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Herbs & Plants

Galax urceolata

Botanical Name:Galax urceolata
Family: Diapensiaceae
Kingdom: Plantae
Order: Ericales
Genus: Galax
Species: G. urceolata

Synonyms : G. aphylla. non L.

Common Names: Galax, Beetleweed, Wandflower

Habitat: Galax urceolata is native to South-eastern N. America. It grows on moist open woodland, particularly in montane areas, to altitudes of 1500 metres.

Description:
Galax urceolata is an evergreen herbaceous perennial plant growing to 30–45 cm (rarely 75 cm) tall, with a rosette of leathery leaves which grow only at the base of the plant, and turn brown during winter. The leaves are a rounded cardioid (heart) shape, 2.5–7.5 cm diameter, rarely up to 15 cm, with a serrated margin with rounded “teeth”. The flowers are produced in late spring to early summer, white in color and on a single spike-like raceme 15–25 cm long on top of a 20–50 cm tall stem. Each individual flower has five petals, and is up to 4 mm or 0.15 inches in diameter. The fruit is a small capsule containing numerous seeds.

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Cultivation:
Requires a moist humus-rich lime-free soil with part day shade. Succeeds in full shade. Plants can succeed in the dry shade of trees. Succeeds in the woodland garden, large rock gardens or as an edging for shady paths. Plants like an annual mulch of pine needles or other acid organic matter each spring. Special Features:Attractive foliage, Naturalizing, Suitable for cut flowers. The plant is heat tolerant in zones 8 through 5. (Plant Hardiness Zones show how well plants withstand cold winter temperatures. Plant Heat Zones show when plants would start suffering from the heat. The Plant Heat Zone map is based on the number of “heat days” experienced in a given area where the temperature climbs to over 86 degrees F (30°C). At this temperature, many plants begin to suffer physiological damage. Heat Zones range from 1 (no heat days) to 12 (210 or more heat days). For example Heat Zone. 11-1 indicates that the plant is heat tolerant in zones 11 through 1.) For polyculture design as well as the above-ground architecture (form – tree, shrub etc. and size shown above) information on the habit and root pattern is also useful and given here if available. An evergreen. The plant growth habit is a runner spreading indefinitely by rhizomes or stolons. The root pattern is fibrous dividing into a large number of fine roots . The root pattern is stoloniferous rooting from creeping stems above the ground.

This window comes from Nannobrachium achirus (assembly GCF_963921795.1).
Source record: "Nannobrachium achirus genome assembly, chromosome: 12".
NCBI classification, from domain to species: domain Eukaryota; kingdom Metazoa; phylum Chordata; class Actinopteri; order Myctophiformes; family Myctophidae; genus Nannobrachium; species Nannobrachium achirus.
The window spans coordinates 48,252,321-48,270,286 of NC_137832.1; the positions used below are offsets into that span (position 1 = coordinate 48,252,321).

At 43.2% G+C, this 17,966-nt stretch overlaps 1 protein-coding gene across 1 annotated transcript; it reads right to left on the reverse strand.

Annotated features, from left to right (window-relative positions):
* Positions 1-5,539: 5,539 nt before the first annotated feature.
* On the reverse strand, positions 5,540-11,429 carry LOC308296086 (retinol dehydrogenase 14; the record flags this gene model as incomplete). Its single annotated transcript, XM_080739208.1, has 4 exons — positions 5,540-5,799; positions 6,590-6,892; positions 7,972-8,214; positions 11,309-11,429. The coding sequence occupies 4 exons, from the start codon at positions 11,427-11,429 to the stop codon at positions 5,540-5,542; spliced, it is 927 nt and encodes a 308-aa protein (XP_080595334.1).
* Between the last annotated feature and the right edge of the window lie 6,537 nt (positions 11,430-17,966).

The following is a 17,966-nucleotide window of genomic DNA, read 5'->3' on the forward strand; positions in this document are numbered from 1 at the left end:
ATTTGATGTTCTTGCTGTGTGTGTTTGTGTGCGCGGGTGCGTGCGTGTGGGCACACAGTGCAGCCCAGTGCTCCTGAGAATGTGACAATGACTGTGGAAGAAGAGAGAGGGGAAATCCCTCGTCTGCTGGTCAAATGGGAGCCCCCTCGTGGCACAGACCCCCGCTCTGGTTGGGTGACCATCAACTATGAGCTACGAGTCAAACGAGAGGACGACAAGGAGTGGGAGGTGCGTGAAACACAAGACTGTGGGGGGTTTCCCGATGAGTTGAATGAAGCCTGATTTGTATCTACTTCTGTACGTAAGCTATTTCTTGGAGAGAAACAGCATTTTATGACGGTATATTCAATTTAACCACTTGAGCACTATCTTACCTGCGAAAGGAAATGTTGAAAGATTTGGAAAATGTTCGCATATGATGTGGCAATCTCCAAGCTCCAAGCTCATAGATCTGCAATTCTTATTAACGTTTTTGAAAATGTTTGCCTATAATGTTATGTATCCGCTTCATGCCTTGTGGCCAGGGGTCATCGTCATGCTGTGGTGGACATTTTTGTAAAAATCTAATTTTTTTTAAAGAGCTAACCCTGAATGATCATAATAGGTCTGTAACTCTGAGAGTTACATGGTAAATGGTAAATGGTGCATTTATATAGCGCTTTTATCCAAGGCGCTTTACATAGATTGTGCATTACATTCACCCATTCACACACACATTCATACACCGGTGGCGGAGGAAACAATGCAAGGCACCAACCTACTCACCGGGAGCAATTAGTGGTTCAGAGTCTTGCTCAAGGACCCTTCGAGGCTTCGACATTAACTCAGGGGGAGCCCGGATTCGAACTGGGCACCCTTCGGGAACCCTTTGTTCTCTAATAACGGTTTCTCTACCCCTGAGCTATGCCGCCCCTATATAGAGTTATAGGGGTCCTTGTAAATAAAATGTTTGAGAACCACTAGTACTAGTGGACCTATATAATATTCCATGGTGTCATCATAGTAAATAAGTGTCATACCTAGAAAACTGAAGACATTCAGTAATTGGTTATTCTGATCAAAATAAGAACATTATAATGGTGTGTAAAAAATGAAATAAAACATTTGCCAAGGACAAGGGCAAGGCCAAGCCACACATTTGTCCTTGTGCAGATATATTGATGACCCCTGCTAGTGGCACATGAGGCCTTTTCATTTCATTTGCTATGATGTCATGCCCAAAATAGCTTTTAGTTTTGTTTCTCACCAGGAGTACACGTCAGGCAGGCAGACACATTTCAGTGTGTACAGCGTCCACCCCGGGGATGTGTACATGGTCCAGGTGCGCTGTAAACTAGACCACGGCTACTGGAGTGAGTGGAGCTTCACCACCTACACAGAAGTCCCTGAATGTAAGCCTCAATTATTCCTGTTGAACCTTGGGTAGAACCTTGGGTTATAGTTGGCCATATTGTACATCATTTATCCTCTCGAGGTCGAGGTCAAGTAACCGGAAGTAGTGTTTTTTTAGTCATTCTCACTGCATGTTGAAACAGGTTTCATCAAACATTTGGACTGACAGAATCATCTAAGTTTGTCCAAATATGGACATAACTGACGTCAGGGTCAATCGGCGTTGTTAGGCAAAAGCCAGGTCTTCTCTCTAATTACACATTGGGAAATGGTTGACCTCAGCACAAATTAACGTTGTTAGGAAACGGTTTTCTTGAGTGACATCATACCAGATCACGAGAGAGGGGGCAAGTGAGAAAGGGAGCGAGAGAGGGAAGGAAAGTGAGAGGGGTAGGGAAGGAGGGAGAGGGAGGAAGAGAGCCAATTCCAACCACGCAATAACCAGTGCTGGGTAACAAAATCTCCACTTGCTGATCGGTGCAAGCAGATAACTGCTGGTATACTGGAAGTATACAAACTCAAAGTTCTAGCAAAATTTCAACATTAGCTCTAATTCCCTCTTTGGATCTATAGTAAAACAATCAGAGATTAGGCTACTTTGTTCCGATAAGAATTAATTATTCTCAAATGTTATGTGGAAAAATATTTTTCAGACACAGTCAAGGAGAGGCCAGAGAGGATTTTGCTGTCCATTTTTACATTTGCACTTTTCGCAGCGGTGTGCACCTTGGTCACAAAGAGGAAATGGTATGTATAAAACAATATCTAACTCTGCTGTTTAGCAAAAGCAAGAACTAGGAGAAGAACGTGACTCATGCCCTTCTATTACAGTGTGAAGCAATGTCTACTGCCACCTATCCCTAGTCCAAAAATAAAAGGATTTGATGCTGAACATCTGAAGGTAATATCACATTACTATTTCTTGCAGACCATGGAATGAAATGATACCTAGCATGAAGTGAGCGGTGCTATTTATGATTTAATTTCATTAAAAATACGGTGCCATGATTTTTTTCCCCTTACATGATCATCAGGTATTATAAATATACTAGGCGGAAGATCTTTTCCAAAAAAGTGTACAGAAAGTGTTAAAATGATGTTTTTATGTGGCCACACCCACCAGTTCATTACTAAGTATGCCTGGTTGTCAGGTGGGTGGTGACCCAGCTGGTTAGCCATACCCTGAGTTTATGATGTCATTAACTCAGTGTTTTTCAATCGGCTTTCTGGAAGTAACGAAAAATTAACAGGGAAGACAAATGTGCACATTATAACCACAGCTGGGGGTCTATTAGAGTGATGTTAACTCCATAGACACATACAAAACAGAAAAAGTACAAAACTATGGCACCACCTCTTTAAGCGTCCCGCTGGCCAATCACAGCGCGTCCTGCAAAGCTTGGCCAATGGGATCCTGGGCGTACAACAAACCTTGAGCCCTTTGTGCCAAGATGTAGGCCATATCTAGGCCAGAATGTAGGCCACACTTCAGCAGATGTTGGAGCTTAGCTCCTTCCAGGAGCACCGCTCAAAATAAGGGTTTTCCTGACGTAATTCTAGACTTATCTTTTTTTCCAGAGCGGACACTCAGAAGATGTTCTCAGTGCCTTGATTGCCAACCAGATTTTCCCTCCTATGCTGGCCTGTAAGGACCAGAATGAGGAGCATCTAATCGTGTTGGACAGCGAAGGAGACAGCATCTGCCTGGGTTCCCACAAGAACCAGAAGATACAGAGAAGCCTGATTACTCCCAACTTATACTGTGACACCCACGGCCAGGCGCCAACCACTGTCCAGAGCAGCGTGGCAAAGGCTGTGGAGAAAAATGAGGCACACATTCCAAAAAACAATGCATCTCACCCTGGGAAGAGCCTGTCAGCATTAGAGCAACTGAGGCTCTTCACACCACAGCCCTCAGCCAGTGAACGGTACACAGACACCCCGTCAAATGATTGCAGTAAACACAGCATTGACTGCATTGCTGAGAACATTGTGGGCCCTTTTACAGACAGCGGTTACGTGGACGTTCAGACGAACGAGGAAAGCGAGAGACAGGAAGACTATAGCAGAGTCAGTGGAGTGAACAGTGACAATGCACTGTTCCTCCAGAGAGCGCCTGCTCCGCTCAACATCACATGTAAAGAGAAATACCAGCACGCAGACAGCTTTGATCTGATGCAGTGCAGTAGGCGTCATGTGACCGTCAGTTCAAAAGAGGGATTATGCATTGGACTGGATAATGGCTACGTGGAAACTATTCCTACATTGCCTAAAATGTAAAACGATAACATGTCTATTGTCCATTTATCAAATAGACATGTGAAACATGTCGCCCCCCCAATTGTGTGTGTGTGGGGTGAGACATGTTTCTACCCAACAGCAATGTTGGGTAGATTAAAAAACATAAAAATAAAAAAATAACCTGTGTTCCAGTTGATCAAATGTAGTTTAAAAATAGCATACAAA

Medicinal Uses:
It is used in herbalism to treat cuts and kidney ailments. The plant is used for healing all kinds of wounds and cuts. An infusion of the root is used to treat kidney problems.

Other Uses:Landscape Uses:Border, Container, Ground cover, Rock garden, Specimen, Woodland garden. The leaves turn bronze-red in winter. Plants should be spaced about 25cm apart each way.

The leaves are often harvested for the floristry industry; concern has been expressed over excessive exploitation, and collection is now restricted in many areas. It is occasionally grown as an ornamental plant in gardens.

The independent city of Galax, Virginia, is named after this plant.

Disclaimer : The information presented herein is intended for educational purposes only. Individual results may vary, and before using any supplement, it is always advisable to consult with your own health care provider.

Resources:
https://en.wikipedia.org/wiki/Galax
https://pfaf.org/user/Plant.aspx?LatinName=Galax+urceolata

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